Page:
Although religious minorities comprise less than 5% of the total population; in brick kilns, the percentage of religious minorities is often as high as 50%, especially in Punjab and Sindh, where most of the religious minorities live – a finding corroborated by Anti-Slavery International.

UNICEF says bonded labor is ‘an abuse analogous to slavery” – a system in which the middleman or ‘jamadar’ arranges the advanced loan, called ‘peshgi’

The often-illiterate worker must work exclusively for that employer, until the loan has been paid off, including high interest rates. It’s a vicious circle trapping workers and their families across whole generations. 

According to the 2023 Global Slavery Index, in one recent year, an estimated 10.6 of every 1000 people were in modern slavery in Pakistan.

Theoretically, bonded labor was made illegal under Pakistan’s Bonded Labour System (Abolition) Act 1992, and it has signed international treaties outlawing slavery – as does the Constitution.

In practice, successive governments have lacked the political will or capacity to implement and enforce the law on bonded labor.

In evidence to our Inquiry, we have heard shocking stories that women and girls from minority backgrounds, subjected to physical, sexual, and emotional abuse – reduced to lives of servitude. 

Our Inquiry can confirm the finding of Human Rights Watch that “there is a consistent pattern of sexual abuse at the brick kilns, including rape.”  I would draw the Minister’s attention to the testimony of “Sara” and other accounts from women who told us of rapes by jamadars or local police officers.

They described women and girls being sold into marriage or prostitution. One of the victims testified to the Inquiry:

“After raping my wife, the owner boasted about his ability to be above the law and told me they could do what they liked, nobody would be able to touch them”.

We heard of enslaved children to whom the debts have been passed down from generation to generation. 

Recall the horrific murder of Iqbal Masih – taken into bonded labor at the age of 4 and having escaped and campaigned against modern slavery was murdered at the age of 12 having helped 3000 children escape bonded labor.

When did we last specifically raise the plight of children in Pakistan?

Children should be in school not servitude.

We also heard accounts of a lack of any safety equipment, no medical coverage or social protection, shortage of clean drinking water, absence of latrines, and obscenely low wages.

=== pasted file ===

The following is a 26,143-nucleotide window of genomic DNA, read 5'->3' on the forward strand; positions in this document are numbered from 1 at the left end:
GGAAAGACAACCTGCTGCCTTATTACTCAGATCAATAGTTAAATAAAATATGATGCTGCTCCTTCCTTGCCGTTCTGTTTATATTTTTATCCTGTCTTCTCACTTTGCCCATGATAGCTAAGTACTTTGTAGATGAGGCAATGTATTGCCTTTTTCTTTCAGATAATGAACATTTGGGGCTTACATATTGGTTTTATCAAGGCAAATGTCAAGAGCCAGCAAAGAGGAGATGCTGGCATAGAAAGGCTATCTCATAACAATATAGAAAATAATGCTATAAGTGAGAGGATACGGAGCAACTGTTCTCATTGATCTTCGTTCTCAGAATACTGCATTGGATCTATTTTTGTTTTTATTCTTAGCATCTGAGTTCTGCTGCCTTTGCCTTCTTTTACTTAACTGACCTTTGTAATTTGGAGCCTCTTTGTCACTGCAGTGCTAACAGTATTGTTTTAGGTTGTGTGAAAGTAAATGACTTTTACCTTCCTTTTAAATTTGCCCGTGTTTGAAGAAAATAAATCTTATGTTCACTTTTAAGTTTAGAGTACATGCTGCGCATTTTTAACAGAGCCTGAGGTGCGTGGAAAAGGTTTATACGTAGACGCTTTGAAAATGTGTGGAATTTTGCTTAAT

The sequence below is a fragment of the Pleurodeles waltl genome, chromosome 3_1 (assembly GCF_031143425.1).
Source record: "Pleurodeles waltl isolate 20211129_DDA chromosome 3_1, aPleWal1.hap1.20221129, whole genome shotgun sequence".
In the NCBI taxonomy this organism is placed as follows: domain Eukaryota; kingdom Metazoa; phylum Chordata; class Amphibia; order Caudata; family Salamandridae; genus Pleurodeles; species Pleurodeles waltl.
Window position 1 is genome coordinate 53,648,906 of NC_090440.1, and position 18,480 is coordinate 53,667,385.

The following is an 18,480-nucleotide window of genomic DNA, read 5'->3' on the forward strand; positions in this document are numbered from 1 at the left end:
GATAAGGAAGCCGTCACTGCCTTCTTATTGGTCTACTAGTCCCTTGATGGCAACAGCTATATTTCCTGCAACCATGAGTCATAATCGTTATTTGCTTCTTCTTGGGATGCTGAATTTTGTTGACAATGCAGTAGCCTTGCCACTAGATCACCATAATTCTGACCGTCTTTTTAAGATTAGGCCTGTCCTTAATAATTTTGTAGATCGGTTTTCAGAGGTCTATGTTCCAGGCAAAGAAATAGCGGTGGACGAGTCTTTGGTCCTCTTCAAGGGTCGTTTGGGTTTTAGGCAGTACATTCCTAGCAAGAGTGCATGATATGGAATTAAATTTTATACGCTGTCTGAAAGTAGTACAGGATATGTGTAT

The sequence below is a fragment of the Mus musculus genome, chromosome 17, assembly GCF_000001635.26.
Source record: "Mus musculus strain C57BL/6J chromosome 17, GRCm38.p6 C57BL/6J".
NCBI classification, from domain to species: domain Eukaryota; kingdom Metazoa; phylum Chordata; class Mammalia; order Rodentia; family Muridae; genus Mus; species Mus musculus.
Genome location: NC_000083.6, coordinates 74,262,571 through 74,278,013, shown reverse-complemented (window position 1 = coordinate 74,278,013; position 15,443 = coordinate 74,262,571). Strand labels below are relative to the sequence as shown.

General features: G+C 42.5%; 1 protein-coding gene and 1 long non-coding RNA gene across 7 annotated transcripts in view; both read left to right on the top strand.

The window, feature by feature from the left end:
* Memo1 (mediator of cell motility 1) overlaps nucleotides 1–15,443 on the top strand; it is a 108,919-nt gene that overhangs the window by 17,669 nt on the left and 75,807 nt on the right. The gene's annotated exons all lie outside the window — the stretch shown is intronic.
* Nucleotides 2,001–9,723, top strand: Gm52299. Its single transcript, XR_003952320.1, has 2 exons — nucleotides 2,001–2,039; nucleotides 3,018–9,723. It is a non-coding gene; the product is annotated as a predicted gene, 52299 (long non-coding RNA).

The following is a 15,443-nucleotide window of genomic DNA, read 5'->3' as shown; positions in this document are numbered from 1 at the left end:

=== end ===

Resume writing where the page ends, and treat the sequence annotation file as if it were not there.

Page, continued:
A recent ILO report highlighted the dangers workers face. Including exposure to “toxic fumes and carbon particulates”

We set out 10 practical recommendations to the UK and Pakistan Governments – from ethical buying standards to confiscation of assets.

If time does not allow today perhaps the Minister will commit to responding to each of the recommendations by letter. I also hope a Select Committee will use our Report to drive this issue forward until change occurs.

No one should underestimate the consequences for those who call for change, equity, and reform.

In 2011, when the Christian Minister for Minorities, Shahbaz Bhatti, and his friend, Salman Taseer, the Muslim Governor of Punjab, spoke up for Asia Bibi and called for reforms, both men were murdered.

When did the UK last challenge Pakistan over the failure to bring the murderer of Shahbaz Bhatti to justice? 

If you can’t bring the killer of your Minister for Minorities to justice is it any wonder that the two children forced to watch a lynch mob of 1,200 burns alive their parents or minorities living in a place like Jaranwala are in despair?

But more hopefully also recall that on August 11th, 1947, in a famous speech, the great Muhammad Ali Jinnah insisted “You may belong to any religion, caste or creed—that has nothing to do with the business of the state.”

And Jinnah gave the newly independent Pakistan a new flag – symbolizing the country’s plurality and diversity combining the Islamic green of its Muslim people with the white of the country’s religious minorities. The flag’s crescent represents progress. The five-pointed star symbolizes light and knowledge – objectives that Jinnah hoped would inspire and unite the nation. 

Empirical research shows that countries that enjoy the greatest prosperity and harmony are the ones that promote freedom of religion or belief for their minorities. Something on which the UK, Pakistan, and the Commonwealth should prioritize.

It’s my fervent hope that today’s short debate will return Pakistan to that path and encourage the realization of many of Jinnah’s unfulfilled hopes.

Source: David Alton